“I think she’s a bad person,” said my friend Fred Hirsch, his face creased into lines of grief, failure to sleep, defeat. A graduate student with a decent job coming up, he was too early for those etchings and purplish bruises.
The person under discussion, Melinda Hopkins, seemed like a fairly standard California and Stanford beauty, except for the shy way she had of not meeting the eyes when you looked at her. The population tended to look at her. Flaxen hair with almost no wave in it; tennis shorts on campus or, for more formal occasions, white tennis dresses; an unusual smoldering thing going on in those eyes that did not meet mine and, according to stricken garrulous Fred, did not meet his, either, as he loomed above her or squirmed beneath her. He said she had a talent for computers, was working on advanced programs for import-export purposes. Even when she made love, or a kind of love, looking into the eyes of others, it was a distraction from her interior life. “Bad, bad person,” Fred repeated.
“She did harm to you, maybe,” I said, a true buddy, “but that’s because you chose to fall. Let yourself get done to.”
“Hey, come off it. Let’s just say what kind of person she is has yet to be determined. Just, far as you’re concerned, it was a bad deal, okay?”
Closing out my buddy duties for the spring quarter.
Melinda, graduating on one of those glorious June days, kissed her dear ones goodbye, kissing Fred and then turning to me with the same lightning brush against the mouth.
Her father lived in Belgium (sometimes she saw him during the summers); her mother was an actress in New York. It wasn’t convenient for her parents to show up for graduation ceremonies. “They’ve been there, done that,” she explained. “Anyway, Mom is an ingénue, working at it in New York, still the ingénue.” She was smiling more than just at one corner of her mouth, enough smile to assure Fred and me that she saw the humor in her mother’s career. “But she’s not forty yet—well, maybe—so why shouldn’t she play twenty-two-year olds?”
Always get the last word.
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I asked Melinda if she was interested in acting or modeling, and she said they were fifth and sixth on her list of interests, after sheep-ranching in Australia, running garage sales, knitting multicolored skull-caps for Hassidim, and—her serious talent—writing computer programs. “But that’s lonely sometimes,” she said. “So maybe I should get into the ingénue business, like Mom.”
Clever Melinda seemed to have some humor or at least irony. Sad young people often develop this as a useful device.
“I’d like it if you stayed in Palo Alto with me,” Fred said, ever the hopeless nerd. “We could get married?” It was a question. He wanted me as a witness.
She wouldn’t tell him where his idea could be found on her list of career alternatives, but she puffed out her cheeks in a throw-up gesture. She didn’t like it when Fred talked dirty to her, and as to tenure with an untenured professor — hadn’t been there, didn’t want to do that.
“I’m sure Stanford is a fine school with an excellent reputation,” she said. “And I love the architecture, too, all those beige buildings, that time in the computer lab, those rich kids with their fathers living in Belgium or someplace.”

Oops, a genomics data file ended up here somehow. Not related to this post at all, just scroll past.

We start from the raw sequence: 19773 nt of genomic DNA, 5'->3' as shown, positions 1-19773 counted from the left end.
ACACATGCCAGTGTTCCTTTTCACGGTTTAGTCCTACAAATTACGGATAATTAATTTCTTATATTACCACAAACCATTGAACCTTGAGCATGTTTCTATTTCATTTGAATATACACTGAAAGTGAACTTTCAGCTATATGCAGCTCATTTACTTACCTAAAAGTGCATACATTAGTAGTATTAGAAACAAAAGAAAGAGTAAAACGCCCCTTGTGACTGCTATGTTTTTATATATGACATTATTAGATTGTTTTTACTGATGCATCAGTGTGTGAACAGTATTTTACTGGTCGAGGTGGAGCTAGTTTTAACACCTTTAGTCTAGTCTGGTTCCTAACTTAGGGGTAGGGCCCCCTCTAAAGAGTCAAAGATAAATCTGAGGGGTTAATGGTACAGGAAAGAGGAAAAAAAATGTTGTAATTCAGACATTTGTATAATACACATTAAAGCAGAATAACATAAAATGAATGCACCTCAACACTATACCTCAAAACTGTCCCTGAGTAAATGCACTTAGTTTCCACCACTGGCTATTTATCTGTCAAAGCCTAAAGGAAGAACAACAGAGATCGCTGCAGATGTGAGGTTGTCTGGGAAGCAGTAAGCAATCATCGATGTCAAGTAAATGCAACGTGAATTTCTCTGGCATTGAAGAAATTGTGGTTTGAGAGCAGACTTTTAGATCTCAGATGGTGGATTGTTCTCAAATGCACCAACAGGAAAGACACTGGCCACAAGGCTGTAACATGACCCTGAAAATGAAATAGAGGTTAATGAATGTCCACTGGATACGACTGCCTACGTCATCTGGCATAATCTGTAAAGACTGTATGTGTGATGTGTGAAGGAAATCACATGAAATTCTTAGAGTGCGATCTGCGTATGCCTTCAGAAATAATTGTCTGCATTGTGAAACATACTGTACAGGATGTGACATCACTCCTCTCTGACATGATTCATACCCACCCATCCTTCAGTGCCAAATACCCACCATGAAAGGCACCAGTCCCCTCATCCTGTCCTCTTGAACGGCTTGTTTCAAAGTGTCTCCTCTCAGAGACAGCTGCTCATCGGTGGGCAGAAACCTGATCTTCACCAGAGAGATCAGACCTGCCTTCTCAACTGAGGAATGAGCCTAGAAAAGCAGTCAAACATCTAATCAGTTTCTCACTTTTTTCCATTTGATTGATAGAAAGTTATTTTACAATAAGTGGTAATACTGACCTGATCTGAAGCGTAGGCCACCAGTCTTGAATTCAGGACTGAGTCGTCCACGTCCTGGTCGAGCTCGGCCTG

Folks like Fred and many other young men tend to judge people by what they do, inadvertently or advertently, and what they look like, and how they happen to lock into the guy’s dreams. Fred made a mistake to set his sights on this high I.Q. campus belle with the programming talent; she was too much for him, her wildness searching to waste something more than a Fred. Personally, of course, well-warned and prudent, all I wanted to do was follow her to the ends of the Earth.
Instead, when Fred and she stopped seeing each other, and I was no longer on campus either, I lost track of Melinda. She ducked. She disappeared off my screen, but I imagined she was still on her own.
And then I heard she was in prison. It shouldn’t make a difference, but I especially disliked the idea of somebody like her doing time. The charge was smuggling cocaine in her luggage on a flight from Ecuador; what did she think, that the dogs and the narcs couldn’t meet her eyes and therefore would spend all their time trying to get Melinda to look at them? That they would spend their strength sniffing at her and not noticing that she was a mule? That a flight from Ecuador was safe because it wasn’t a flight from Colombia?
Her karma was that of a winner, not a loser?
Her Colombian boyfriend had given her such guarantee. “Just carry this, Me-leen-da, and you get twenty thousand nice ones and I get whatever the market turns out to be. I also am taking a chance, my sweet.” He, of course, took another flight.
The market held firm, so in general he won. Coke sales are more reliable than other forms of retail.
On the other hand, a tipster with problems of his own gave her up, so in specific Melinda lost.
The friend who called her Me-leen-da decided to head someplace where there was no extradition treaty with the U.S. to avoid all the time-consuming legal hassles. As to Melinda, sorry about that. Sheet happens.
Fred had given me the news and a few years later told me she was getting out, maybe hadn’t been raped by the matronly truck-driver population of her federal prison, and now what should he do? Surround her with caring, pay for therapy, woo her with his kindness into a new life program that might also include Fred?
“Stay away,” I said.
“Can’t,” he said (wailing).
“Then why are you asking me?”
As it turned out, it was I who had the chance to avoid contact with this bad-luck Melinda, formerly of Stanford University. She called from San Francisco, where I live, and said: “Beached here, man.”
Yes, I would take her to dinner. Probably I also wanted to see what twenty-two months in a federal prison looked like on this fresh-faced, shy-eyed young computer programmer.